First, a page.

1. Open the local limits.conf file for the Search app. For example, $SPLUNK_HOME/etc/system/local.
  2. Never change or copy the configuration files in the default directory. The files in the default directory must remain intact and in their original location. See How to edit a configuration file in the Admin Manual.
  3. Add the [iplocation] stanza.
  4. Add the db_path setting and specify the absolute path to the GeoLite2-City.mmdb file. The db_path setting does not support standard Splunk environment variables such as $SPLUNK_HOME.
    For example: db_path = /Applications/Splunk/mmdb/GeoLite2-City.mmdb specifies a new directory called mmdb.
  5. Ensure a copy of the MMDB file is stored in the ../Applications/Splunk/mmdb/ directory.


Alternatively, you can add the updated MMDB to the share directory using a different name and then specify that name in the db_path setting. For example: db_path = /Applications/Splunk/share/GeoLite2-City_paid.mmdb.

The MMDB file and distributed deployments

The iplocation command is a distributable streaming command, which means that it can be processed on the indexers. The share directory is not part of the knowledge bundle. If you update the MMDB file in the share directory, the updated file is not automatically sent to the indexers in a distributed deployment. To add the MMDB file to the indexers, use the tools that you typically use to push files to the indexers.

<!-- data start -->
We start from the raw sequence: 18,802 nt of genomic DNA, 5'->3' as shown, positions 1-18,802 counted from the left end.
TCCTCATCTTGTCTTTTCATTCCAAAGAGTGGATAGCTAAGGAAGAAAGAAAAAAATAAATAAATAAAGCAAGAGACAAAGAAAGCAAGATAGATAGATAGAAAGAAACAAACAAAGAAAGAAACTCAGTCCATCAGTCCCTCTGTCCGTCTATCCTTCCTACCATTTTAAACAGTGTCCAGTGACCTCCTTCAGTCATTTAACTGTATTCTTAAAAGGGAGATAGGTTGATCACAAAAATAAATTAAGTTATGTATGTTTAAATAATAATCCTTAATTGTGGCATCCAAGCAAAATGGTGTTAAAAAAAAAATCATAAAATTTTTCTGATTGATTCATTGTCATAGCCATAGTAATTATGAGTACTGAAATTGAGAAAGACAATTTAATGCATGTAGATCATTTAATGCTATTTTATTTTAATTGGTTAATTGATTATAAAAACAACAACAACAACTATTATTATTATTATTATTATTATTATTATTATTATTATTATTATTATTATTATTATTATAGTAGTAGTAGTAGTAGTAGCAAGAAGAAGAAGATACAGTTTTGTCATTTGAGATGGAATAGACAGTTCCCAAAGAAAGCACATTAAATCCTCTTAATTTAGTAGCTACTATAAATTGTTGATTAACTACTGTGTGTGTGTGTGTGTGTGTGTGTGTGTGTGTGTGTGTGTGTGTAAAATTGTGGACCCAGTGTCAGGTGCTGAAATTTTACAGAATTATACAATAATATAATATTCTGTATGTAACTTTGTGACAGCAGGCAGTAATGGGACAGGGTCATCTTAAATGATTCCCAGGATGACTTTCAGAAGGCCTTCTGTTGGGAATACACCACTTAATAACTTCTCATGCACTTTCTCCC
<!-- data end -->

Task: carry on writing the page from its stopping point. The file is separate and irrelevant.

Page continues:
Examples

Example 1:

Add location information to web access events.

sourcetype=access_* | iplocation clientip

Example 2:

Search for client errors in web access events, add location information, and return a table of the IP address, City, and Country for each client error.

sourcetype=access_* status>=400 | head 20 | iplocation clientip | table clientip, status, City, Country

6.1 iplocation ex2.png

Example 3:

Prefix the fields added by the iplocation command with "iploc_".

sourcetype = access_* | iplocation prefix=iploc_ allfields=true clientip | fields iploc_*

This image shows the fields sidebar where the added fields in the Interesting fields list.

Answers

Have questions? Visit Splunk Answers and see what questions and answers the Splunk community has using the iplocation command.

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This documentation applies to the following versions of Splunk® Enterprise: 6.0, 6.0.1, 6.0.2, 6.0.3, 6.0.4, 6.0.5, 6.0.6, 6.0.7, 6.0.8, 6.0.9, 6.0.10, 6.0.11, 6.0.12, 6.0.13, 6.0.14, 6.1, 6.1.1, 6.1.2, 6.1.3, 6.1.4, 6.1.5, 6.1.6, 6.1.7, 6.1.8, 6.1.9, 6.1.10, 6.1.11, 6.1.12, 6.1.13, 6.2.0, 6.2.1, 6.2.2, 6.2.3, 6.2.4, 6.2.5, 6.2.6, 6.2.7, 6.2.8, 6.2.9, 6.2.10, 6.2.11, 6.2.12, 6.2.13, 6.3.0, 6.3.1, 6.3.2, 6.3.3, 6.3.4, 6.3.5, 6.3.6, 6.3.7, 6.3.8, 6.3.9, 6.3.10, 6.3.11, 6.4.0, 6.4.1, 6.4.2, 6.4.3, 6.4.4, 6.4.5, 6.4.6, 6.4.7, 6.4.8, 6.5.0, 6.5.1, 6.5.1612 (Splunk Cloud only), 6.5.2, 6.5.3, 6.5.4, 6.5.5, 6.6.0, 6.6.1, 6.6.2


Comments

Modified the search parameters, and now I can more easily visualize which type of rogue users are attempting to access the admin section of my blog<br /><br />sourcetype=iis login | top limit=20 c_ip | iplocation c_ip | table c_ip, City, Country, count

Mwisniewski9
November 21, 2014

What destination/ports do I have to have open for this to work?

Daniel333
October 13, 2014